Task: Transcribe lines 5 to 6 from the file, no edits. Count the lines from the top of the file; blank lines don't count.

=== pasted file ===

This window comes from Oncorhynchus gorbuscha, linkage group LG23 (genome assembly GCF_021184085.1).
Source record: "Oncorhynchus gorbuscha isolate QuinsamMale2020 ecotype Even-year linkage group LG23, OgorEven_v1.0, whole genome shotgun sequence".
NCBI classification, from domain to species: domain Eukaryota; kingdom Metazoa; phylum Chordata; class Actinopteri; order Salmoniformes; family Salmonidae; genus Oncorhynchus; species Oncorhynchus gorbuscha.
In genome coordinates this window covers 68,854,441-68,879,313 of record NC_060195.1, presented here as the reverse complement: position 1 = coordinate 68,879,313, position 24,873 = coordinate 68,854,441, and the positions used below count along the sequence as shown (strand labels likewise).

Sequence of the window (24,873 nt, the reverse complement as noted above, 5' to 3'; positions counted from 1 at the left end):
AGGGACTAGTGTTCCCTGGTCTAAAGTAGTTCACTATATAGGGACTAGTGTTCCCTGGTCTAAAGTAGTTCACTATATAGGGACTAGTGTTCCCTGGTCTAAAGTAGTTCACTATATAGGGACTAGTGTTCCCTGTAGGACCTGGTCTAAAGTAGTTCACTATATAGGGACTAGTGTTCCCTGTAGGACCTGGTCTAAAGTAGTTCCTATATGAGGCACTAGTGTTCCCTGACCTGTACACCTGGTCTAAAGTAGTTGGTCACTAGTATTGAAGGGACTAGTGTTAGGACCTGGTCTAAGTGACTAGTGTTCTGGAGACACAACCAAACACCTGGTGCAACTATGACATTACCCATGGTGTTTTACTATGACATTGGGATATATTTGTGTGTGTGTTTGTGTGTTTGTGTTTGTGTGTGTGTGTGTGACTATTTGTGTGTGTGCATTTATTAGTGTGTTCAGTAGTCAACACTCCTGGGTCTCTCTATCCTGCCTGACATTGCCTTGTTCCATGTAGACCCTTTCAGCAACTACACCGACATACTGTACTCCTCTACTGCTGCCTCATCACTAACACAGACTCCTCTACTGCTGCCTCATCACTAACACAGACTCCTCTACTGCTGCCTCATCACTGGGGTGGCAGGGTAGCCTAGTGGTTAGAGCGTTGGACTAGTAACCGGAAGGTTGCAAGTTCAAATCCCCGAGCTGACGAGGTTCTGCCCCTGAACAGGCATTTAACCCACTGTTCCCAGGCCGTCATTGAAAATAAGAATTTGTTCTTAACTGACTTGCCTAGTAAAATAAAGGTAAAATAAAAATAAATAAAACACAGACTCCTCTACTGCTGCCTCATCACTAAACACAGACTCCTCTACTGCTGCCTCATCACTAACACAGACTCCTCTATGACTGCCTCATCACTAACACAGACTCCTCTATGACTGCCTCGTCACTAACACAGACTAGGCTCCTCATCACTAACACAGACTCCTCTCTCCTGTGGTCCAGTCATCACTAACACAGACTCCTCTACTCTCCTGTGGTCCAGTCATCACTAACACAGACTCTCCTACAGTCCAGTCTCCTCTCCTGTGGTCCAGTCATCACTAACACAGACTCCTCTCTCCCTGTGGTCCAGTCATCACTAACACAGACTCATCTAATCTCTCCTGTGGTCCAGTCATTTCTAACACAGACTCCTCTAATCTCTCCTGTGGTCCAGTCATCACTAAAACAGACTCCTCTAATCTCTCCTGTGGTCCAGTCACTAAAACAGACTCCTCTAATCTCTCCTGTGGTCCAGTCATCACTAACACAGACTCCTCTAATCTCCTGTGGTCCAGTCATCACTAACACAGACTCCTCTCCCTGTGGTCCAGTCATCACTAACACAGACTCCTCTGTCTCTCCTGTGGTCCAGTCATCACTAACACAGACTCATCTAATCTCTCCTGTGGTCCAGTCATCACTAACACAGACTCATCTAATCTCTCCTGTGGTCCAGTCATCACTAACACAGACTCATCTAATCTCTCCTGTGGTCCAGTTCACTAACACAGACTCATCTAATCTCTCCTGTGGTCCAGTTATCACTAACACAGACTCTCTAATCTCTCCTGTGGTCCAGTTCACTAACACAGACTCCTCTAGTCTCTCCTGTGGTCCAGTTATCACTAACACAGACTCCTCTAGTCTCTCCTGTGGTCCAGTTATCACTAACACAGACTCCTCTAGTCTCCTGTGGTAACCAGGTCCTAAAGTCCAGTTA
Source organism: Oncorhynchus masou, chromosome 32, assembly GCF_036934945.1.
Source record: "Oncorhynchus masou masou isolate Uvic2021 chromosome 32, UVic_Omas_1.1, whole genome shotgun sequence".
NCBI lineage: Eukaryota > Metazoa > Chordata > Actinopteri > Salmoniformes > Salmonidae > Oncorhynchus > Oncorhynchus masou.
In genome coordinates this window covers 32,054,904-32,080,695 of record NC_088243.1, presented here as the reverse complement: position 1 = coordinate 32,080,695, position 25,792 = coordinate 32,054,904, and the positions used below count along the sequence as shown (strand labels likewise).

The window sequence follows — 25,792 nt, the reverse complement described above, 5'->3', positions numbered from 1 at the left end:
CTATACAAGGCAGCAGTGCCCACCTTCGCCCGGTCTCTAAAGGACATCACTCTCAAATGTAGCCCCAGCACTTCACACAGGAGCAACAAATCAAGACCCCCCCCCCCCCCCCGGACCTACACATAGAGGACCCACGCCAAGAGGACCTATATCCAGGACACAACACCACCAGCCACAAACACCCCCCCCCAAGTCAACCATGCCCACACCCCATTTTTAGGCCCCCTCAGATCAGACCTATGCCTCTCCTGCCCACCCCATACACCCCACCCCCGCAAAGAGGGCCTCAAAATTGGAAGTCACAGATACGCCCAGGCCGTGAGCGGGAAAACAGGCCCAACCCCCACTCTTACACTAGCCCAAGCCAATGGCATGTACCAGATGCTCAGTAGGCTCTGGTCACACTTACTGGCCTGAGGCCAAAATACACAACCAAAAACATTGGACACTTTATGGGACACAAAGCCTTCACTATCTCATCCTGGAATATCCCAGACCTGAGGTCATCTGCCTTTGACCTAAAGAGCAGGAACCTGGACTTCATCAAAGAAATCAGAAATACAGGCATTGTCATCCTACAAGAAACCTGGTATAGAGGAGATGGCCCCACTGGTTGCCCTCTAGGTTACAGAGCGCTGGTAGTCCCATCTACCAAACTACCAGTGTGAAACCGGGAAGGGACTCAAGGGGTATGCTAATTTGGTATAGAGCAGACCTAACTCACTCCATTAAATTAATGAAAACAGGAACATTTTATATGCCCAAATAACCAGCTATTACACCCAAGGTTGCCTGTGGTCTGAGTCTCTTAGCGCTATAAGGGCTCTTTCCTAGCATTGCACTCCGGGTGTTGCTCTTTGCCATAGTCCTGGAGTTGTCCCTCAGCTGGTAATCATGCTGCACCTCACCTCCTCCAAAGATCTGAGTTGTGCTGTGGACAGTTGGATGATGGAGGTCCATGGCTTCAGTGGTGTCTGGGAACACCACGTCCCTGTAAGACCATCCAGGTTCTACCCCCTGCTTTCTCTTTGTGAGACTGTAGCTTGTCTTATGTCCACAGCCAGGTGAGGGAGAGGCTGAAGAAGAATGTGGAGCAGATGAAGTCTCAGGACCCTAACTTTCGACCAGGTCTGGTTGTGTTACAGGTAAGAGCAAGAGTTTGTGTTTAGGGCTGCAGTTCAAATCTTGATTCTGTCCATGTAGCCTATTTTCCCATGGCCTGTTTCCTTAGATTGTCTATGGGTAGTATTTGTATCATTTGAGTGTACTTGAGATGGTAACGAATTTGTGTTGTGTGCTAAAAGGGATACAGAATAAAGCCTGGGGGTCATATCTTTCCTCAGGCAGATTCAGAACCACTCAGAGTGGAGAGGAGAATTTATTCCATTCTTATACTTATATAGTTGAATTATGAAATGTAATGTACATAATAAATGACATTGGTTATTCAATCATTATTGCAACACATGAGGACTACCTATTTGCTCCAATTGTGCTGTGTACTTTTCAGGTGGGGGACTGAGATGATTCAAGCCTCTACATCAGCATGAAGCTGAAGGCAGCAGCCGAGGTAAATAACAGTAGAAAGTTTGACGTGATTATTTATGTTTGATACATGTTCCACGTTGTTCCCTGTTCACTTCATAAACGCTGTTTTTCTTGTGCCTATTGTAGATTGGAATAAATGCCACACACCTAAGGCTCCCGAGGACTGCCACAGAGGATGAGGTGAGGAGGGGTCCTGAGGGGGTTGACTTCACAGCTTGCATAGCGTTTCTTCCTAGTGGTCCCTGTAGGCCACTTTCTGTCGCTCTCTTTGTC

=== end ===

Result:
Sequence of the window (24,873 nt, the reverse complement as noted above, 5' to 3'; positions counted from 1 at the left end):
AGGGACTAGTGTTCCCTGGTCTAAAGTAGTTCACTATATAGGGACTAGTGTTCCCTGGTCTAAAGTAGTTCACTATATAGGGACTAGTGTTCCCTGGTCTAAAGTAGTTCACTATATAGGGACTAGTGTTCCCTGTAGGACCTGGTCTAAAGTAGTTCACTATATAGGGACTAGTGTTCCCTGTAGGACCTGGTCTAAAGTAGTTCCTATATGAGGCACTAGTGTTCCCTGACCTGTACACCTGGTCTAAAGTAGTTGGTCACTAGTATTGAAGGGACTAGTGTTAGGACCTGGTCTAAGTGACTAGTGTTCTGGAGACACAACCAAACACCTGGTGCAACTATGACATTACCCATGGTGTTTTACTATGACATTGGGATATATTTGTGTGTGTGTTTGTGTGTTTGTGTTTGTGTGTGTGTGTGTGACTATTTGTGTGTGTGCATTTATTAGTGTGTTCAGTAGTCAACACTCCTGGGTCTCTCTATCCTGCCTGACATTGCCTTGTTCCATGTAGACCCTTTCAGCAACTACACCGACATACTGTACTCCTCTACTGCTGCCTCATCACTAACACAGACTCCTCTACTGCTGCCTCATCACTAACACAGACTCCTCTACTGCTGCCTCATCACTGGGGTGGCAGGGTAGCCTAGTGGTTAGAGCGTTGGACTAGTAACCGGAAGGTTGCAAGTTCAAATCCCCGAGCTGACGAGGTTCTGCCCCTGAACAGGCATTTAACCCACTGTTCCCAGGCCGTCATTGAAAATAAGAATTTGTTCTTAACTGACTTGCCTAGTAAAATAAAGGTAAAATAAAAATAAATAAAACACAGACTCCTCTACTGCTGCCTCATCACTAAACACAGACTCCTCTACTGCTGCCTCATCACTAACACAGACTCCTCTATGACTGCCTCATCACTAACACAGACTCCTCTATGACTGCCTCGTCACTAACACAGACTAGGCTCCTCATCACTAACACAGACTCCTCTCTCCTGTGGTCCAGTCATCACTAACACAGACTCCTCTACTCTCCTGTGGTCCAGTCATCACTAACACAGACTCTCCTACAGTCCAGTCTCCTCTCCTGTGGTCCAGTCATCACTAACACAGACTCCTCTCTCCCTGTGGTCCAGTCATCACTAACACAGACTCATCTAATCTCTCCTGTGGTCCAGTCATTTCTAACACAGACTCCTCTAATCTCTCCTGTGGTCCAGTCATCACTAAAACAGACTCCTCTAATCTCTCCTGTGGTCCAGTCACTAAAACAGACTCCTCTAATCTCTCCTGTGGTCCAGTCATCACTAACACAGACTCCTCTAATCTCCTGTGGTCCAGTCATCACTAACACAGACTCCTCTCCCTGTGGTCCAGTCATCACTAACACAGACTCCTCTGTCTCTCCTGTGGTCCAGTCATCACTAACACAGACTCATCTAATCTCTCCTGTGGTCCAGTCATCACTAACACAGACTCATCTAATCTCTCCTGTGGTCCAGTCATCACTAACACAGACTCATCTAATCTCTCCTGTGGTCCAGTTCACTAACACAGACTCATCTAATCTCTCCTGTGGTCCAGTTATCACTAACACAGACTCTCTAATCTCTCCTGTGGTCCAGTTCACTAACACAGACTCCTCTAGTCTCTCCTGTGGTCCAGTTATCACTAACACAGACTCCTCTAGTCTCTCCTGTGGTCCAGTTATCACTAACACAGACTCCTCTAGTCTCCTGTGGTAACCAGGTCCTAAAGTCCAGTTA